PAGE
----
About two years afterward, the Primate gave a . fresh proof of his piety and his resolution in forbidding the Book of Sports to be recited at Croydon, though the King had expressly ordered that it should be read in all churches and chapels. †

In 1619, Sir Nicholas Kempe laid the first stone of the hospital at Guildford in Surry, which Abbot endowed with lands to the value of 300l. per ann., one third to be employed in setting the poor to work, and the remainder in maintaining a master, twelve brothers, and eight sisters; and the twenty-ninth of

* It was by means of this Prelate, that the Archbishop procured the transmission of Father Paul's History of the Council of Trent' to this country. Mr. Nathaniel Brent, by whom it was subsequently translated with some hazard to himself, succeeded in getting possession of the whole of the manuscript.

+ Certain pastimes were permitted by authority on the Sabbath, after evening-service. Once authorised, however, it was easy to be foreseen, that they would not be confined by the lower classes to any particular hours; and accordingly this publication occasioned scenes of confusion and indecency, which disturbed the order of the whole day, and gave great and just offence to well-disposed Christians. VOL. IL

2 M

October, the anniversary of his Grace's birth, is still commemorated at this institution.

Toward the close of the year, the Elector Palatine accepted the crown of Bohemia, which occasioned great divisions in the English councils. Invited to the throne by the free voice of the people, he wanted only the support of the Protestant princes to maintain his election against his competitor.* Independently of the interests of Protestantism, it was natural to expect that James would powerfully assist his son-in-law; and, upon 'every principle of sound policy, he ought to have done it. These were the sentiments of the Primate. But the majority, who studied more obsequiously the royal temper, and knew that their master preferred inglorious ease to a hazardous struggle even for the best of causes, advised him not to interfere in the matter, as it must inevitably produce a war with Germany. The other Protestant powers, in consequence, withheld their promised succour; and with his small army, surrounded by the Imperialists, the Elector risked and lost the battle of Prague. The result was, the loss of his Electoral dominions; which the Emperor bestowed upon the Duke of Bavaria, a descendent of a younger branch of the family of the vanquished Palatine. For this base desertion of his son-in-law, James was deservedly despised in every court of Europe, and the honour of England was sullied for the remainder of his ignominious reign.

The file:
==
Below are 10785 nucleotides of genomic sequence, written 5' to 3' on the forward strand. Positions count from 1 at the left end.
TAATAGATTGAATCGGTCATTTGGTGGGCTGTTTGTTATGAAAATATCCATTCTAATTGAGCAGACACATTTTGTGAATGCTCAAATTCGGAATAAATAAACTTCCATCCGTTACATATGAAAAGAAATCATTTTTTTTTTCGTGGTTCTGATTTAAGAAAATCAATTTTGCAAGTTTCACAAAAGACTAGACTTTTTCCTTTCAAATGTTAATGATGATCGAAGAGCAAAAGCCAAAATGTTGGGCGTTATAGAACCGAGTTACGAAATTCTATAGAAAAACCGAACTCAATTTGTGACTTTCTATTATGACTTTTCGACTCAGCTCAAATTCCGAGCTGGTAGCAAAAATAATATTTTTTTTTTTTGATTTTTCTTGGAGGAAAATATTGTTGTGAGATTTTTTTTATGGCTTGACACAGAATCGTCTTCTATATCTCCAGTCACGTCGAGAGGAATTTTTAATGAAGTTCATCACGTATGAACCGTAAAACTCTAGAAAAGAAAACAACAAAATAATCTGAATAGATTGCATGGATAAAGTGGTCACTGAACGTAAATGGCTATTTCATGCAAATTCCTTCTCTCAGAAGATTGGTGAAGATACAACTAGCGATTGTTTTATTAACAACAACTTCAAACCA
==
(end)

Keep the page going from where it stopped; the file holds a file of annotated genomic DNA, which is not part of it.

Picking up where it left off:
* Ferdinand, cousin to Matthias Emperor of Germany, had been elected the year before by the intrigues of the court of Vienna, and was crowned this year King of Hungary.

Henceforward the Archbishop, in consideration of his declining health, lived chiefly in the retirement of the country; and in 1622, an unhappy accident took place, which by the melancholy it induced, added heavily to his bodily infirmities. Having made a summer-excursion into Hampshire, he was invited by Lord Zouch to take the diversion of hunting in Bramshill Park; when the park-keeper hastily advancing a herd of deer, in order that the company might have the fairer mark, his Grace by a barbed arrow from his cross-bow, unfortunately wounded him in the left arm, in consequence of which he died the following day. In commemoration of this fatal mischance, during the remainder of his life, he kept a monthly fast on Tuesdays; and he settled an annuity of 201. for life upon the widow.

The misfortune, however, had still more afflicting consequences; as though James observed, that

an angel 'might have miscarried in this sort”) some ambitious priests, hoping to be exalted by a change in the archiepiscopal see, strongly represented that by this irregularity he was incapacitated for performing the office of a Primate: upon which the King was under the necessity of appointing a commission, consisting of ten persons of the first rank in the church, the law, and the state, to inquire into the matter. The points referred to their decision were,

1. Whether the Archbishop was irregular '* (a

* “ Upon this event (remarks Howell) a commission was awarded to debate whether upon the fact, whereby he hath shed human blood, he be not to be deprived of his Archbishopric and pronounced irregular.' Some were against him; but Bishop